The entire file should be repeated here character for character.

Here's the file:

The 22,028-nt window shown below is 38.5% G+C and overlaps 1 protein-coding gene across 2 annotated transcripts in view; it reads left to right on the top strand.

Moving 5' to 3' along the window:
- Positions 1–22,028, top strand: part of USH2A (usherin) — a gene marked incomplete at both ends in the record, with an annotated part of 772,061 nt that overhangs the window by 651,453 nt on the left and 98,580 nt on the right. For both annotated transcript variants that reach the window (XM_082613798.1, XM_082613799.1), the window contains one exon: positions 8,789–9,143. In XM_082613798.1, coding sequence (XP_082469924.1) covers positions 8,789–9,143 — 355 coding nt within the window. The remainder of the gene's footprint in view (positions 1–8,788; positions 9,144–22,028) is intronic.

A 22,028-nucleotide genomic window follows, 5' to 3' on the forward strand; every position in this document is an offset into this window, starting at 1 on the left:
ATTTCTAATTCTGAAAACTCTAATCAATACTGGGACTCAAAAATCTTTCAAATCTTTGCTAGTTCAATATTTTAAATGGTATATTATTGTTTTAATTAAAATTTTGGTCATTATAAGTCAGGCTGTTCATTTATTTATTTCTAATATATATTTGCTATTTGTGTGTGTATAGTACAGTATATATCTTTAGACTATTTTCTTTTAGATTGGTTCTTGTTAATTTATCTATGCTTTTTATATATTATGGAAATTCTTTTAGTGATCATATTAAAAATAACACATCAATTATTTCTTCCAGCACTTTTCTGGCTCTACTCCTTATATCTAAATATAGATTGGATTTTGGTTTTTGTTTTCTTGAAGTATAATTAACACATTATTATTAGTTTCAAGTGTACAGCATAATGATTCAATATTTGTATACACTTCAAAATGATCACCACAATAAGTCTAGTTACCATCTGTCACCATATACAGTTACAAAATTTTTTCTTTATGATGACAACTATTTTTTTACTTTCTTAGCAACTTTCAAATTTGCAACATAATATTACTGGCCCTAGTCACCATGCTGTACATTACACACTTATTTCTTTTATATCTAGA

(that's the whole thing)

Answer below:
The 22,028-nt window shown below is 38.5% G+C and overlaps 1 protein-coding gene across 2 annotated transcripts in view; it reads left to right on the top strand.

Moving 5' to 3' along the window:
- Positions 1–22,028, top strand: part of USH2A (usherin) — a gene marked incomplete at both ends in the record, with an annotated part of 772,061 nt that overhangs the window by 651,453 nt on the left and 98,580 nt on the right. For both annotated transcript variants that reach the window (XM_082613798.1, XM_082613799.1), the window contains one exon: positions 8,789–9,143. In XM_082613798.1, coding sequence (XP_082469924.1) covers positions 8,789–9,143 — 355 coding nt within the window. The remainder of the gene's footprint in view (positions 1–8,788; positions 9,144–22,028) is intronic.

A 22,028-nucleotide genomic window follows, 5' to 3' on the forward strand; every position in this document is an offset into this window, starting at 1 on the left:
ATTTCTAATTCTGAAAACTCTAATCAATACTGGGACTCAAAAATCTTTCAAATCTTTGCTAGTTCAATATTTTAAATGGTATATTATTGTTTTAATTAAAATTTTGGTCATTATAAGTCAGGCTGTTCATTTATTTATTTCTAATATATATTTGCTATTTGTGTGTGTATAGTACAGTATATATCTTTAGACTATTTTCTTTTAGATTGGTTCTTGTTAATTTATCTATGCTTTTTATATATTATGGAAATTCTTTTAGTGATCATATTAAAAATAACACATCAATTATTTCTTCCAGCACTTTTCTGGCTCTACTCCTTATATCTAAATATAGATTGGATTTTGGTTTTTGTTTTCTTGAAGTATAATTAACACATTATTATTAGTTTCAAGTGTACAGCATAATGATTCAATATTTGTATACACTTCAAAATGATCACCACAATAAGTCTAGTTACCATCTGTCACCATATACAGTTACAAAATTTTTTCTTTATGATGACAACTATTTTTTTACTTTCTTAGCAACTTTCAAATTTGCAACATAATATTACTGGCCCTAGTCACCATGCTGTACATTACACACTTATTTCTTTTATATCTAGA